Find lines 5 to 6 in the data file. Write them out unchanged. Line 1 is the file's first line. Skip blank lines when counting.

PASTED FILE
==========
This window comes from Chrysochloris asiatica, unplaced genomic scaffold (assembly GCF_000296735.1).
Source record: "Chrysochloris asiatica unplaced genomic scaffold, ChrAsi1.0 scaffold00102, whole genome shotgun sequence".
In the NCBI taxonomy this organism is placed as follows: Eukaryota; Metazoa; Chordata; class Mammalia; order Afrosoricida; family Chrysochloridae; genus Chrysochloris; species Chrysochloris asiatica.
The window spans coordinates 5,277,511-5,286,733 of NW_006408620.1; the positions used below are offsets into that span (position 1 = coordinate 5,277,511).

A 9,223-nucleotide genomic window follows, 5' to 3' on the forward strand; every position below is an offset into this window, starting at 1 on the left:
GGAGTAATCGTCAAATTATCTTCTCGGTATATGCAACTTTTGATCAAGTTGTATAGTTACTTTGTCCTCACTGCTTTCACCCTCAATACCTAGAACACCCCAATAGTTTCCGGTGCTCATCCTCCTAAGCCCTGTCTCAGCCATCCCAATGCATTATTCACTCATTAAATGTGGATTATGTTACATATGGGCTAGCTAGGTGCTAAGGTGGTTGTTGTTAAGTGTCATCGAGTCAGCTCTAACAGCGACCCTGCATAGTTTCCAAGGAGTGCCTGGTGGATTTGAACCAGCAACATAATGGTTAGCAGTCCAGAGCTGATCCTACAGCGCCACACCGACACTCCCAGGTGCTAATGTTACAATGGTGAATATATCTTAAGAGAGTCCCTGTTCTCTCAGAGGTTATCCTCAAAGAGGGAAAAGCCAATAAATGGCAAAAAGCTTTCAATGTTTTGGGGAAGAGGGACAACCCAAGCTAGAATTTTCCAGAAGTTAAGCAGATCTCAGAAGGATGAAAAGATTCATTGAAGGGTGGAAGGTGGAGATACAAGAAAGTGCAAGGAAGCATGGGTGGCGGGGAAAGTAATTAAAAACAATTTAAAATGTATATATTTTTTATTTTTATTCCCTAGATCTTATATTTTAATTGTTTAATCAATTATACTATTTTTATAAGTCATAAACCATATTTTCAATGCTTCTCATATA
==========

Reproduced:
A 9,223-nucleotide genomic window follows, 5' to 3' on the forward strand; every position below is an offset into this window, starting at 1 on the left:
GGAGTAATCGTCAAATTATCTTCTCGGTATATGCAACTTTTGATCAAGTTGTATAGTTACTTTGTCCTCACTGCTTTCACCCTCAATACCTAGAACACCCCAATAGTTTCCGGTGCTCATCCTCCTAAGCCCTGTCTCAGCCATCCCAATGCATTATTCACTCATTAAATGTGGATTATGTTACATATGGGCTAGCTAGGTGCTAAGGTGGTTGTTGTTAAGTGTCATCGAGTCAGCTCTAACAGCGACCCTGCATAGTTTCCAAGGAGTGCCTGGTGGATTTGAACCAGCAACATAATGGTTAGCAGTCCAGAGCTGATCCTACAGCGCCACACCGACACTCCCAGGTGCTAATGTTACAATGGTGAATATATCTTAAGAGAGTCCCTGTTCTCTCAGAGGTTATCCTCAAAGAGGGAAAAGCCAATAAATGGCAAAAAGCTTTCAATGTTTTGGGGAAGAGGGACAACCCAAGCTAGAATTTTCCAGAAGTTAAGCAGATCTCAGAAGGATGAAAAGATTCATTGAAGGGTGGAAGGTGGAGATACAAGAAAGTGCAAGGAAGCATGGGTGGCGGGGAAAGTAATTAAAAACAATTTAAAATGTATATATTTTTTATTTTTATTCCCTAGATCTTATATTTTAATTGTTTAATCAATTATACTATTTTTATAAGTCATAAACCATATTTTCAATGCTTCTCATATA